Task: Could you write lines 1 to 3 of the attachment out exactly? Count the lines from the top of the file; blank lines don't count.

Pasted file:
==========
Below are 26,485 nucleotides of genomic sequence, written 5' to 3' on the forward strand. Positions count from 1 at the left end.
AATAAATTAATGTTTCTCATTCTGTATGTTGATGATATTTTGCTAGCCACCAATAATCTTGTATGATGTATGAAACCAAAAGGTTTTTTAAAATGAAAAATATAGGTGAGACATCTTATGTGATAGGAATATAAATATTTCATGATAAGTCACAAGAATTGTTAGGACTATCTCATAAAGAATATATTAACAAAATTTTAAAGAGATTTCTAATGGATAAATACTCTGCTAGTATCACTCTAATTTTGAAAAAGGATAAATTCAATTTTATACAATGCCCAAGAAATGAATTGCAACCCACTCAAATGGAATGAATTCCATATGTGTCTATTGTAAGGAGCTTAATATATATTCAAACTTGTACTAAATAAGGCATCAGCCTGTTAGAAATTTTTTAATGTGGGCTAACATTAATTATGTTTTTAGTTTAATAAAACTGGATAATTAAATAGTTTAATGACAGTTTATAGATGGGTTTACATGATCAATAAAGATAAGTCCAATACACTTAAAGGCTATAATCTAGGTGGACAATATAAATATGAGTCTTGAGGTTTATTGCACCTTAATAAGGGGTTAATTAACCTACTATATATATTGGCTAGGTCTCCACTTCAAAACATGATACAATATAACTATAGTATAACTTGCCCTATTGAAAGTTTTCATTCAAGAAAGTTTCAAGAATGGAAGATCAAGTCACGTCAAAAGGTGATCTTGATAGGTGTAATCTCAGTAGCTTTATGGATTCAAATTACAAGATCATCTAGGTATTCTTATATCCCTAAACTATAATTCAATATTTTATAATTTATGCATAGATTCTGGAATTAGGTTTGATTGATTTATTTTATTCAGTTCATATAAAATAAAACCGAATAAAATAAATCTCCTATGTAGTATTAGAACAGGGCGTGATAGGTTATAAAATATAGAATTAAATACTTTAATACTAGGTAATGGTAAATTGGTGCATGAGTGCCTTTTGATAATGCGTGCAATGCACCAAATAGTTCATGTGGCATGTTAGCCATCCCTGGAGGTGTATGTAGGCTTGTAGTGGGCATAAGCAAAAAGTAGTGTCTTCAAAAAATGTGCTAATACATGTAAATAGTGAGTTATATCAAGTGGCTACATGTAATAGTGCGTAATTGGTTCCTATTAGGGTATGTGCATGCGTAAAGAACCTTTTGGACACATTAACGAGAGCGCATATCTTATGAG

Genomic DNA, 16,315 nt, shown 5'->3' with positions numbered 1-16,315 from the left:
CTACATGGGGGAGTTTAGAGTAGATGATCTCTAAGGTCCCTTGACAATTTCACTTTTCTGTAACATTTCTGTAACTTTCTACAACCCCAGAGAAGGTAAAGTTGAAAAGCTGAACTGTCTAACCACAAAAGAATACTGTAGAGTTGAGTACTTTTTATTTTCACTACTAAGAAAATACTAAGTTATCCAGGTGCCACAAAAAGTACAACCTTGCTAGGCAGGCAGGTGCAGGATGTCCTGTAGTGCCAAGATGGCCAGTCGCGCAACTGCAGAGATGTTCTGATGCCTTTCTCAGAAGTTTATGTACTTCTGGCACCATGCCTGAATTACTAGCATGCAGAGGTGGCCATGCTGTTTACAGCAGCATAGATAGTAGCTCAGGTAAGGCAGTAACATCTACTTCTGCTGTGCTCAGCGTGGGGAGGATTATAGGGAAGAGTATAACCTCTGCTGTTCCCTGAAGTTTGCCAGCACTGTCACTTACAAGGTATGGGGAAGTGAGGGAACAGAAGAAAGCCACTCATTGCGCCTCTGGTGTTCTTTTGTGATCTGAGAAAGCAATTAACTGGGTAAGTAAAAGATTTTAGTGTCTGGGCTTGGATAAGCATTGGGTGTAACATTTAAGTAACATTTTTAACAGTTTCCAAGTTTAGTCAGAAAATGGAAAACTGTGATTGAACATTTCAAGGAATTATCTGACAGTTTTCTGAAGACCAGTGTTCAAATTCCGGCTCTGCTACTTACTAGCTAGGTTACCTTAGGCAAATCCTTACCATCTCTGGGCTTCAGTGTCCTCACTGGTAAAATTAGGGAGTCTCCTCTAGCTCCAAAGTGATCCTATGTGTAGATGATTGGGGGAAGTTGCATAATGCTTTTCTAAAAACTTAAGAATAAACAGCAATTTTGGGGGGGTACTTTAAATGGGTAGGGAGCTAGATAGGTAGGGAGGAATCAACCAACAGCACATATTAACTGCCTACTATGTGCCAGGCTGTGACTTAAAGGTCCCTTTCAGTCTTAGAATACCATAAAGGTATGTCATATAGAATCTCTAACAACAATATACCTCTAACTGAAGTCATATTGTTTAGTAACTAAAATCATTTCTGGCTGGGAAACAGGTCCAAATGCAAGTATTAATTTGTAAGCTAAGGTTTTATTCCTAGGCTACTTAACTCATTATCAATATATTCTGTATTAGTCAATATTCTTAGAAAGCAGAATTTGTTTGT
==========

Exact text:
Below are 26,485 nucleotides of genomic sequence, written 5' to 3' on the forward strand. Positions count from 1 at the left end.
AATAAATTAATGTTTCTCATTCTGTATGTTGATGATATTTTGCTAGCCACCAATAATCTTGTATGATGTATGAAACCAAAAGGTTTTTTAAAATGAAAAATATAGGTGAGACATCTTATGTGATAGGAATATAAATATTTCATGATAAGTCACAAGAATTGTTAGGACTATCTCATAAAGAATATATTAACAAAATTTTAAAGAGATTTCTAATGGATAAATACTCTGCTAGTATCACTCTAATTTTGAAAAAGGATAAATTCAATTTTATACAATGCCCAAGAAATGAATTGCAACCCACTCAAATGGAATGAATTCCATATGTGTCTATTGTAAGGAGCTTAATATATATTCAAACTTGTACTAAATAAGGCATCAGCCTGTTAGAAATTTTTTAATGTGGGCTAACATTAATTATGTTTTTAGTTTAATAAAACTGGATAATTAAATAGTTTAATGACAGTTTATAGATGGGTTTACATGATCAATAAAGATAAGTCCAATACACTTAAAGGCTATAATCTAGGTGGACAATATAAATATGAGTCTTGAGGTTTATTGCACCTTAATAAGGGGTTAATTAACCTACTATATATATTGGCTAGGTCTCCACTTCAAAACATGATACAATATAACTATAGTATAACTTGCCCTATTGAAAGTTTTCATTCAAGAAAGTTTCAAGAATGGAAGATCAAGTCACGTCAAAAGGTGATCTTGATAGGTGTAATCTCAGTAGCTTTATGGATTCAAATTACAAGATCATCTAGGTATTCTTATATCCCTAAACTATAATTCAATATTTTATAATTTATGCATAGATTCTGGAATTAGGTTTGATTGATTTATTTTATTCAGTTCATATAAAATAAAACCGAATAAAATAAATCTCCTATGTAGTATTAGAACAGGGCGTGATAGGTTATAAAATATAGAATTAAATACTTTAATACTAGGTAATGGTAAATTGGTGCATGAGTGCCTTTTGATAATGCGTGCAATGCACCAAATAGTTCATGTGGCATGTTAGCCATCCCTGGAGGTGTATGTAGGCTTGTAGTGGGCATAAGCAAAAAGTAGTGTCTTCAAAAAATGTGCTAATACATGTAAATAGTGAGTTATATCAAGTGGCTACATGTAATAGTGCGTAATTGGTTCCTATTAGGGTATGTGCATGCGTAAAGAACCTTTTGGACACATTAACGAGAGCGCATATCTTATGAG

Genomic DNA, 16,315 nt, shown 5'->3' with positions numbered 1-16,315 from the left: